The city’s oldest synagogue, built by Adas Israel in 1876, serves as the Lillian & Albert Small Jewish Museum at its current site at Third & G Streets, NW.
Saved from the wrecking ball, the city’s oldest synagogue traveled three blocks down G Street to its current location in 1969. (Courtesy of the Jewish Historical Society of Greater Washington)
In 1969, a most distinctive invitation went out to numerous Washingtonians. It was inviting them to watch a synagogue building move.
“We have an engraved invitation in our collection,” says Wendy Turman, the Jewish Historical Society of Greater Washington’s archivist. “It says: ‘The officers and directors of the Jewish Historical Society and the Adas Israel Congregation cordially invite you and your family to witness the moving of Washington’s oldest synagogue, from 6th to 3rd on G Street Northwest, Thursday, Dec. 18, 1969, 10:30 a.m.’”
The Adas Israel synagogue was built at 6th and G in 1876, but in 1969, it was threatened by demolition. So the Jewish Historical Society of Greater Washington, which formed in 1960 to chronicle the story of the local Jewish community, arranged to have the building hoisted on to dollies and relocated.
“Because it was so heavy, the tractors actually broke a gas line and so they had to stop the move and the gas company had to come and then they had to burn off the excess gas,” Turman recounts. “But they were very proud they didn't lose any bricks in the course of the three-hour move down the street.”
After a ton of renovation and restoration, the synagogue was rededicated and opened to the public, as the Lillian and Albert Small Jewish Museum.
But in just a few years, the synagogue/museum will be moving again.
Another, bigger move
“We're on the edge of a big new development downtown that will deck over the 395 Center Leg Freeway, as they call it,” says the Society’s Executive Director, Laura Apelbaum. “Between where our building is and Georgetown Law School, [they will] create three new city blocks. And so as part of the development, our building will be moved one block south.”
And adjacent to it, the Society will build a brand new, much bigger museum.
“Right now it’s a small building, it’s a historic site, it’s the only Jewish building in the city on the National Register, and we have no gallery space,” explains Apelbaum. “And so we tell the story here of the early congregants, and the early neighborhood: early Jewish roots.”
To tell a fuller, richer story of Jewish life in D.C., though, the Society has always had to take its shows on the road.
“We've been at the National Building Museum, we've had an exhibit at White Flint Mall, at Washington Hebrew, at each of the JCCs,” Apelbaum says.
But the new Lillian and Albert Small Jewish Museum will include galleries for permanent and traveling exhibitions, as well as classrooms, archives, offices, even a roof garden. And all of it will help the Society paint a fuller picture of Washington’s Jewish community, which is thought to date back to 1795, with the arrival of a builder named Isaac Polock. Other Jews followed — first Ashkenazi Jews from central and eastern Europe and Russia and then, in the 1920s, Sephardic Jews, i.e. Jews of Spanish, Portuguese or North African descent.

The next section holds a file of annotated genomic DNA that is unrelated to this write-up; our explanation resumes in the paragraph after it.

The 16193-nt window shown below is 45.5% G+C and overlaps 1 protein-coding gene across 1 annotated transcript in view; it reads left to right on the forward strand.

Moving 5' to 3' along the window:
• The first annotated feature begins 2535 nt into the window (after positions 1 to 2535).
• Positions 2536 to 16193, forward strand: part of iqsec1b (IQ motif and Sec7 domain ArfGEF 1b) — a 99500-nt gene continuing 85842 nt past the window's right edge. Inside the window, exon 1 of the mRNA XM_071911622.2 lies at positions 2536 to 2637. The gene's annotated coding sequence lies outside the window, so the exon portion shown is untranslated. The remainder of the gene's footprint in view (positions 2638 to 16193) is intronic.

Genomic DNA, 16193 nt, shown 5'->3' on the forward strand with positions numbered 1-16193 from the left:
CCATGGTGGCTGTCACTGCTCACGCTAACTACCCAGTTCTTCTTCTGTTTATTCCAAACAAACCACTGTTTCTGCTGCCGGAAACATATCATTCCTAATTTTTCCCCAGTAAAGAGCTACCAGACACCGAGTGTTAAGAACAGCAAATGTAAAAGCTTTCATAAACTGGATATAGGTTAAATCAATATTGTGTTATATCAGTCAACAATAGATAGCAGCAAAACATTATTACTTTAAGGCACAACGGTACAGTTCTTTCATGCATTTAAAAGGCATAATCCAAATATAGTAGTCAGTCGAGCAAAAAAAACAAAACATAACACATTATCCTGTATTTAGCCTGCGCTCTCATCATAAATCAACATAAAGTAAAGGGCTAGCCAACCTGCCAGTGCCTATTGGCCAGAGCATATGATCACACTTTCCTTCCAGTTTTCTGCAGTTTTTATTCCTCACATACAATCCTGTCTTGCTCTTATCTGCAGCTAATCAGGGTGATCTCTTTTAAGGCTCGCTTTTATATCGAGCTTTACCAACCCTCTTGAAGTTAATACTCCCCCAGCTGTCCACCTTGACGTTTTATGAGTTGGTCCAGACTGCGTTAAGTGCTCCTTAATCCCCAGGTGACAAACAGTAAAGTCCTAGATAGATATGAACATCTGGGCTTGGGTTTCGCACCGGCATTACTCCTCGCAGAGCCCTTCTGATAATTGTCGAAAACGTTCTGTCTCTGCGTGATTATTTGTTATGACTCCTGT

The synagogue will move again, to a new home at Fourth & G Streets, NW. The Society will build a new museum adjacent to the synagogue. (Courtesy of the Jewish Historical Society of Greater Washington)
Capital community is unique
But as Laura Apelbaum will tell you, this timeline was kind of “late” compared with other east-coast cities.
“This city is not a port city,” she says. “A lot of other cities — New York, Boston, Philly, Charleston, Baltimore, that are all ports — they had an early Sephardic community. We didn't have an early Sephardic community. People went into other ports, other places, and then they kind of found their way here for all kinds of opportunities around the economy fueled by the government.”
Indeed, many Jews wound up working for the federal government, while others wound up working for themselves. 7th Street Northwest, for instance, used to be bustling with Jewish-owned shops and stores. And in the 1920s, you could find more than 300 Jewish grocers around town.
“One of the things we're particularly interested and wanting to focus on is that larger story of Washington as the nation’s capital,” Wendy Turman says. “A place where local business owners, Jewish shopkeepers, interact with the federal government in unusual ways.”
And those “unusual ways” have led to some terrific stories, says archivist Wendy Turman. Like the one about the party-supplies-shop owner who got a phone call requesting 750 miniature, satin, heart-shaped wedding-cake boxes.
Turman tells the story: “She said, ‘Okay. Can I know who’s going to pay the bill?’ And she was told, ‘Oh, the bride’s father will take care of it. It’s President Lyndon Johnson.’”
And some of those satin boxes are now in the Society’s collection, along with loads of letters, flyers, photographs, business records, invitations, diaries, scrapbooks, family trees, immigration documents, even ceremonial and ritual objects from Jewish homes and synagogues. Some items are at the Society’s headquarters, while others are stored off-site. If you ask Turman whether she'd like to see everything consolidated into one space, her answer is immediate.
“I would love to be able to do that!” she says with a laugh.
Only time will tell whether her wishes come true; as of now, the earliest the Lillian and Albert Small Jewish Museum will open is the year 2020.
But in the meantime, The Jewish Historical Society of Greater Washington will continue its mission to explore, share and preserve the distinctive Jewish heritage of Washington, D.C. — as both the hometown of a community, and the capital of a nation.
Music: "Home Town" by Joe Jackson from Greatest Hits: Joe Jackson